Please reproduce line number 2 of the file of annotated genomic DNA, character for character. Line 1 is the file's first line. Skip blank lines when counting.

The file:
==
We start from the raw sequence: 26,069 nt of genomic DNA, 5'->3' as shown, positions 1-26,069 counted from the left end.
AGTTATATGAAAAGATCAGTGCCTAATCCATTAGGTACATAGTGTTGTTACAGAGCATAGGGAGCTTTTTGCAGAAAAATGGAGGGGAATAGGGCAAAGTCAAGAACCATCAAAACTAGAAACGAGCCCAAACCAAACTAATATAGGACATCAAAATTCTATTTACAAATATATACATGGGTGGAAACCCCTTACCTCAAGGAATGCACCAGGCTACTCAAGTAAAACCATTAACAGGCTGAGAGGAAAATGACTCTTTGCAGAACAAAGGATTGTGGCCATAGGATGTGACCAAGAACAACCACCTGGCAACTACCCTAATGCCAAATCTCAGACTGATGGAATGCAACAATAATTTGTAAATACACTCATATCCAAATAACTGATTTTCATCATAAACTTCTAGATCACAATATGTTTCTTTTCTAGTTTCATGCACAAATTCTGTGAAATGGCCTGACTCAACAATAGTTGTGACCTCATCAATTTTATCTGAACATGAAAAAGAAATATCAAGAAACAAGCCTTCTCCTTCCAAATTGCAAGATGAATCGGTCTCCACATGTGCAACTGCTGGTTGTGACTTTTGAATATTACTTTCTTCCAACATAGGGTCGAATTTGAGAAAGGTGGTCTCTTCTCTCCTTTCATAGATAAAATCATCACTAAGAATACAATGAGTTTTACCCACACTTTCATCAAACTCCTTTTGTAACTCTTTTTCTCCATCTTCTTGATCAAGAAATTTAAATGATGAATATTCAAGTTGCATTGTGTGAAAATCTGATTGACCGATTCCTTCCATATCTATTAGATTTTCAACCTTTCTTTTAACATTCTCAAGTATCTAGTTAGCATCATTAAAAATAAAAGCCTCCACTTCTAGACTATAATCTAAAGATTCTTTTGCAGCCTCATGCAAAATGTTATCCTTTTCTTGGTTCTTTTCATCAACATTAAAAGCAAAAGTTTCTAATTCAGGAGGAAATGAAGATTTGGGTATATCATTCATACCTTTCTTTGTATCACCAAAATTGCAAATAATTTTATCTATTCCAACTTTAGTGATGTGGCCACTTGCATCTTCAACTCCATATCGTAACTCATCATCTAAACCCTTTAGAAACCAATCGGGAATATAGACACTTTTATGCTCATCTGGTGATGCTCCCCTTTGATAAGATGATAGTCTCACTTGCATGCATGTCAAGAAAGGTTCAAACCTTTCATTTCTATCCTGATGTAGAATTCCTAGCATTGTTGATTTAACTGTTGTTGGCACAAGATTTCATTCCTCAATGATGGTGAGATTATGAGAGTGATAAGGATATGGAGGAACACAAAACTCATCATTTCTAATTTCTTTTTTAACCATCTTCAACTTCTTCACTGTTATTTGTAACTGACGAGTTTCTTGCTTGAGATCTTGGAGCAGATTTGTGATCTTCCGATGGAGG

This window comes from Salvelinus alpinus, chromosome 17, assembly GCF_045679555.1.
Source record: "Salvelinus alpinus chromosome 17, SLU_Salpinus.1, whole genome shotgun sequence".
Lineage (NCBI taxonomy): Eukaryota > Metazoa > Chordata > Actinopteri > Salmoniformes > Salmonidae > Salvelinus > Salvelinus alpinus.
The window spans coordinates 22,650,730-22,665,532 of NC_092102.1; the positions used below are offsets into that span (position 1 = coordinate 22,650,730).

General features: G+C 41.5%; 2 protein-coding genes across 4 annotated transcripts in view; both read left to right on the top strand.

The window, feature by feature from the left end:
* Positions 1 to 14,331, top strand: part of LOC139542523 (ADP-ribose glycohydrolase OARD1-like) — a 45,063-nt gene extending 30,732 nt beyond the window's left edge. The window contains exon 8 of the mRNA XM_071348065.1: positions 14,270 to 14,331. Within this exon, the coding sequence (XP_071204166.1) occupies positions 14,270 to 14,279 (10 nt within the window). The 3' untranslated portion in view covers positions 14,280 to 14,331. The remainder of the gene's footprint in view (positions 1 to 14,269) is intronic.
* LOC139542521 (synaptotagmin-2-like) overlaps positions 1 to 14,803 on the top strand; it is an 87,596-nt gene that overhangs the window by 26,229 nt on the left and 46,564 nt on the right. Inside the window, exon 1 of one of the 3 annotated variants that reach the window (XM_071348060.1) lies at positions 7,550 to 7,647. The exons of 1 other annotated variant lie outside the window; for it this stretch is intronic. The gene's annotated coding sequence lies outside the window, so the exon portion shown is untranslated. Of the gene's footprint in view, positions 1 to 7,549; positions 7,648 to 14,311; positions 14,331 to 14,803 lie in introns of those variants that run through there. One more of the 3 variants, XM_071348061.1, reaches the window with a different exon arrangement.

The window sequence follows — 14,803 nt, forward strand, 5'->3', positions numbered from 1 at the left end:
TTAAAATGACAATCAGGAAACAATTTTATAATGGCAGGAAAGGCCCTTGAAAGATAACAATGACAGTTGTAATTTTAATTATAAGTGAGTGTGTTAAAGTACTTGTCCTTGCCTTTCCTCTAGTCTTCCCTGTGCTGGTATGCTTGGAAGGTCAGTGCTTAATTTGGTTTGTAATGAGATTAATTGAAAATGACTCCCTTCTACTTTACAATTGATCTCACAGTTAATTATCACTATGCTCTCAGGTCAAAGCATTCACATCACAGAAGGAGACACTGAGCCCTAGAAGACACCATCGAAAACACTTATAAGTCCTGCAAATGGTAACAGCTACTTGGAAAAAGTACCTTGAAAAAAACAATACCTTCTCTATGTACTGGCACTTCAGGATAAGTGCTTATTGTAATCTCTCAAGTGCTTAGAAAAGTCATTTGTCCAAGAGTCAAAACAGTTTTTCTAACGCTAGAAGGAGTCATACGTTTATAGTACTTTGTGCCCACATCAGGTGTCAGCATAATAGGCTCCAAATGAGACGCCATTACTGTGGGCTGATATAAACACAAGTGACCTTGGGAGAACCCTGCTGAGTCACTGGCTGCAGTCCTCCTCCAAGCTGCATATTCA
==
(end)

AGTTATATGAAAAGATCAGTGCCTAATCCATTAGGTACATAGTGTTGTTACAGAGCATAGGGAGCTTTTTGCAGAAAAATGGAGGGGAATAGGGCAAAGTCAAGAACCATCAAAACTAGAAACGAGCCCAAACCAAACTAATATAGGACATCAAAATTCTATTTACAAATATATACATGGGTGGAAACCCCTTACCTCAAGGAATGCACCAGGCTACTCAAGTAAAACCATTAACAGGCTGAGAGGAAAATGACTCTTTGCAGAACAAAGGATTGTGGCCATAGGATGTGACCAAGAACAACCACCTGGCAACTACCCTAATGCCAAATCTCAGACTGATGGAATGCAACAATAATTTGTAAATACACTCATATCCAAATAACTGATTTTCATCATAAACTTCTAGATCACAATATGTTTCTTTTCTAGTTTCATGCACAAATTCTGTGAAATGGCCTGACTCAACAATAGTTGTGACCTCATCAATTTTATCTGAACATGAAAAAGAAATATCAAGAAACAAGCCTTCTCCTTCCAAATTGCAAGATGAATCGGTCTCCACATGTGCAACTGCTGGTTGTGACTTTTGAATATTACTTTCTTCCAACATAGGGTCGAATTTGAGAAAGGTGGTCTCTTCTCTCCTTTCATAGATAAAATCATCACTAAGAATACAATGAGTTTTACCCACACTTTCATCAAACTCCTTTTGTAACTCTTTTTCTCCATCTTCTTGATCAAGAAATTTAAATGATGAATATTCAAGTTGCATTGTGTGAAAATCTGATTGACCGATTCCTTCCATATCTATTAGATTTTCAACCTTTCTTTTAACATTCTCAAGTATCTAGTTAGCATCATTAAAAATAAAAGCCTCCACTTCTAGACTATAATCTAAAGATTCTTTTGCAGCCTCATGCAAAATGTTATCCTTTTCTTGGTTCTTTTCATCAACATTAAAAGCAAAAGTTTCTAATTCAGGAGGAAATGAAGATTTGGGTATATCATTCATACCTTTCTTTGTATCACCAAAATTGCAAATAATTTTATCTATTCCAACTTTAGTGATGTGGCCACTTGCATCTTCAACTCCATATCGTAACTCATCATCTAAACCCTTTAGAAACCAATCGGGAATATAGACACTTTTATGCTCATCTGGTGATGCTCCCCTTTGATAAGATGATAGTCTCACTTGCATGCATGTCAAGAAAGGTTCAAACCTTTCATTTCTATCCTGATGTAGAATTCCTAGCATTGTTGATTTAACTGTTGTTGGCACAAGATTTCATTCCTCAATGATGGTGAGATTATGAGAGTGATAAGGATATGGAGGAACACAAAACTCATCATTTCTAATTTCTTTTTTAACCATCTTCAACTTCTTCACTGTTATTTGTAACTGACGAGTTTCTTGCTTGAGATCTTGGAGCAGATTTGTGATCTTCCGATGGAGG